Sailing into Havana on a hot summer day, visitors can’t help but simultaneously be impressed with the tall buildings lining the harbor and feel anxious about what to expect.
The view from a U.S. cruise ship — denied Americans during the five-decade embargo on Cuba — now is possible again with incremental changes that have eased restrictions on travel and business.
There we were, my wife and I, among 700 other adventurous passengers aboard Carnival’s 25-year-old Fathom Adonia, the first American cruise ship to regularly visit Communist Cuba. Also, the first Carnival vessel captained by a woman, Sarah Breton, a native of Great Britain.
Besides two days in Havana, the nation’s largest city, our seven-day, all-inclusive $2,399 cruise out of Miami included a daytime visit and tour of Santiago de Cuba and Cienfuegos, second- and third-largest cities. Recently, travel to the island got a little easier when JetBlue began regular flights to Cuba from Fort Lauderdale.
Visitors must have a visa and must vouch that they’re traveling for one of a dozen purposeful reasons, including visiting family or doing humanitarian or educational work.
Dealing with the country’s monetary system was a challenge. U.S. dollars and credit cards aren’t accepted at most retail establishments. To exchange dollars for convertible pesos known as CUCs, the preferred Cuban currency as opposed to lesser-valued pesos, we were charged a tax and a commission totaling 13 percent at a government monetary exchange booth.
With the temperature topping 90 during our first day, we opted to explore Old Havana on our own instead of joining a complimentary six-hour walking tour. The section is a UNESCO World Heritage Site, with buildings dating back a century or two. Standing out is a domed structure, once the national capitol building and now the Cuban Academy of Science.
Along the tour, we met a couple of costumed buskers posing as statues and two elderly women on a curb who were nonchalantly smoking cigars. The people we ran across were friendly and courteous, and spoke English.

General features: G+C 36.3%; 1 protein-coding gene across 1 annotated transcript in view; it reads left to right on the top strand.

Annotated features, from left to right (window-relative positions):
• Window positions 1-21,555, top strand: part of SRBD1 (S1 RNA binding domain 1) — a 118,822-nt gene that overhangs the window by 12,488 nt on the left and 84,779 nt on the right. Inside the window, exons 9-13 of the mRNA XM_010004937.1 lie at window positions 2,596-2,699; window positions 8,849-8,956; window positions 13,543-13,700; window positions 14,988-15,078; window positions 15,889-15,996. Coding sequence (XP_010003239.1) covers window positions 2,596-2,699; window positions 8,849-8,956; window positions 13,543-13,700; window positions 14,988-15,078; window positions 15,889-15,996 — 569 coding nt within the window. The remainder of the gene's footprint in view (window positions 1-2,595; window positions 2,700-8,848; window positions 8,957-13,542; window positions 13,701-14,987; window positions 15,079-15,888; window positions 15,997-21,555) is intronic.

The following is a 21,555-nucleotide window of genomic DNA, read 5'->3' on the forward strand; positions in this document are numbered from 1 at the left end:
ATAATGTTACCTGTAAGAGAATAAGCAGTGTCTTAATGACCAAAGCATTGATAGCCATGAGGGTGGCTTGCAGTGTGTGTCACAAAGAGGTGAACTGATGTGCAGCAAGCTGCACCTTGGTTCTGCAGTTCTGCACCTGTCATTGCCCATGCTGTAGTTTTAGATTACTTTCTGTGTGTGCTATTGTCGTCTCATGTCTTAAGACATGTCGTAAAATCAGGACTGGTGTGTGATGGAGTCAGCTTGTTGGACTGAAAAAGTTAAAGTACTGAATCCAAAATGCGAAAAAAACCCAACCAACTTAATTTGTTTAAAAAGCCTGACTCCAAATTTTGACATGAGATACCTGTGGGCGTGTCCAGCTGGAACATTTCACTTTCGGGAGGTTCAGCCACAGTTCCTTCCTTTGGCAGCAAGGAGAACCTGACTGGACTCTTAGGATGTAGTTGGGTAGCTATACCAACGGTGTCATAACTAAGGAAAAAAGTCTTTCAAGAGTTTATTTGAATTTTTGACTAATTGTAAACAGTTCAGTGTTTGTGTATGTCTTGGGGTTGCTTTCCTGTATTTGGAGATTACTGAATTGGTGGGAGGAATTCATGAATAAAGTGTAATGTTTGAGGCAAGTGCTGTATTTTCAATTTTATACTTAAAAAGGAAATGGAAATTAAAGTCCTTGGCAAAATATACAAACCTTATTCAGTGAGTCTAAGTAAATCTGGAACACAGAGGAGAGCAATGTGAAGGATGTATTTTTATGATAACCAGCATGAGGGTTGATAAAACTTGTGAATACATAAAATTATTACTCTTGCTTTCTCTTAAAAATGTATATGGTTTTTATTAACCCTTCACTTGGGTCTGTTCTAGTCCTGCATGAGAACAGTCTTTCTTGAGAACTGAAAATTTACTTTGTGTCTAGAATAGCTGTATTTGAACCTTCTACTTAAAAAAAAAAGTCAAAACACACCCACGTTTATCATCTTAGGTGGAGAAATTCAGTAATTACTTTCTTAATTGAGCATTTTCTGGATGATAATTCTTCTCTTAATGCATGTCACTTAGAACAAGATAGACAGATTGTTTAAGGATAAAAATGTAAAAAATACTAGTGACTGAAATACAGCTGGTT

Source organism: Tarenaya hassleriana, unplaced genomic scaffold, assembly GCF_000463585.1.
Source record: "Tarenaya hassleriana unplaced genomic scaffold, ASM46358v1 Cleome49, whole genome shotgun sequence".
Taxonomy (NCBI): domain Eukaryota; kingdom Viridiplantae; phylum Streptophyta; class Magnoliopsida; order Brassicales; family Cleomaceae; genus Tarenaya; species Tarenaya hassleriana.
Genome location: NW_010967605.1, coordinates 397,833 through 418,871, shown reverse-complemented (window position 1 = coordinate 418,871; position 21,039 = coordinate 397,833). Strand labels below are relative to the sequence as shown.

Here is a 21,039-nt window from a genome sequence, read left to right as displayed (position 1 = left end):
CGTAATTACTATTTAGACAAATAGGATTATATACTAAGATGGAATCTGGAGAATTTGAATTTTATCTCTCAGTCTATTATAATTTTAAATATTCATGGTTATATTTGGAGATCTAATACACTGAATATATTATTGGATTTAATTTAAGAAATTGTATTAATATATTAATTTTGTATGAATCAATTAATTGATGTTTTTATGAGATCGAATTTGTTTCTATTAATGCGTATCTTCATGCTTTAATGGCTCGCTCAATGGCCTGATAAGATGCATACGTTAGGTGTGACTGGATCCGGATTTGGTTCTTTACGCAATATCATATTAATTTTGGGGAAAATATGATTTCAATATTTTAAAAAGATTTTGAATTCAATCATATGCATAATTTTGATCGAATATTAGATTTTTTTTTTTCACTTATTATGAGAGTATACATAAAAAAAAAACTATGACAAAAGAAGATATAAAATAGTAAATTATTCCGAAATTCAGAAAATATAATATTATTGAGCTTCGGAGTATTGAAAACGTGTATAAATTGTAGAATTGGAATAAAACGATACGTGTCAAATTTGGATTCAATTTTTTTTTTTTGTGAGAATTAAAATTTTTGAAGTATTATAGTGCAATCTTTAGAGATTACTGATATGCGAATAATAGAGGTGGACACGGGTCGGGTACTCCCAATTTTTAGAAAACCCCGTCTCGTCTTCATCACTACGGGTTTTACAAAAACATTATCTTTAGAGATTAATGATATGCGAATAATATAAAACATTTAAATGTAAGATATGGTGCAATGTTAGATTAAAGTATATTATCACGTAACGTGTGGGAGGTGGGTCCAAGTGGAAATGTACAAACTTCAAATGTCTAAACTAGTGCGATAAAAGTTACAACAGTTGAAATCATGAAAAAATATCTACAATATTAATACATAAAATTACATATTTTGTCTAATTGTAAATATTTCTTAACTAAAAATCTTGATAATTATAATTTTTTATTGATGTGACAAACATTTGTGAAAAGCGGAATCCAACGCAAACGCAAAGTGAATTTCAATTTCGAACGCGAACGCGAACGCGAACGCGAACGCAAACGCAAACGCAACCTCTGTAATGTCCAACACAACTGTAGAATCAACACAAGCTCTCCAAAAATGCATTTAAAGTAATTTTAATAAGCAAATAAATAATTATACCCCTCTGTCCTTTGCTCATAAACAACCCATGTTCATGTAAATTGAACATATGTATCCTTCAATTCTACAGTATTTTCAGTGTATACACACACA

The streets weren’t crowded, and cars were old school because of a ban on foreign-vehicle imports. Still-functioning 1950s and ’60s Chevrolets, Dodges and Buicks, symbols of the retro nature of the country and resourcefulness of its people, drive the streets.
The next day we took a nine-hour bus tour, visiting Revolutionary Square; a cemetery with ornate marble sculptures; an art colony/entertainment complex; the national art museum, and the 5-mile coastline known as the Malecon.
We enjoyed a five-course lunch in a palatial, government-run seafront restaurant called 1830. We were welcomed with a chilled mojito, the traditional Cuban highball made with lime juice, sugar, white rum, club soda and mint leaves. A fresh vegetable salad followed, then the entree — two huge grilled lobster tails separated from their shells and served with asparagus and wine.
Ice cream with cake, espresso and rum cordial topped off the feast. Before departing, each passenger in our group was presented with a Cuban cigar.
In Cienfuegos, a resort city of 140,000, we were treated to a performance by a local choral group that had recently toured Europe.
“Life is not easy,” our guide admitted. “We get monthly rations that cost just pennies, but they usually last only 15 days. You have to have another job or find some way to buy more.”
Most necessities are provided and controlled by the government. Housing, health care and higher education are free.
Salaries average less than $50 a month, he said, and young men undergo two years of military service.
Mix of cultures
Santiago de Cuba is where the first shots were fired in the 1959 revolution led by Fidel Castro, leading to the overthrow of the U.S.-backed Batista government. It’s a city of 500,000 residents with a rich mix of cultures, Afro-Caribbean heritage and lively festivals.
A tour included lunch in a private family-owned, open-air restaurant; stops at a 17th-century fortress built to fight off pirates; the cemetery tomb of Jose Marti and fleeting glimpses of San Juan Hill where Teddy Roosevelt’s Rough Riders helped defeat a Spanish force in 1898, leading to Cuba’s independence.
Our three sea days allowed more than enough time to unwind after a long day’s tour, attend lectures about the next day’s tour, and participate in scheduled activities. The ship’s talented Craze Band kept things hopping most nights in one of the lounges and at times on the pool deck.
For Mirta Izquierdo-Raia, 66, of Daytona Beach the cruise was a bittersweet sentimental journey. She left Cuba with her family when she was 8 years old, she said, just a few months before the revolution. “My father was a policeman in Havana, In America, he did carpenter work.”
For me, the cruise was a fascinating learning experience.
Si Liberman, Palm Beach Daily News
September 11, 2016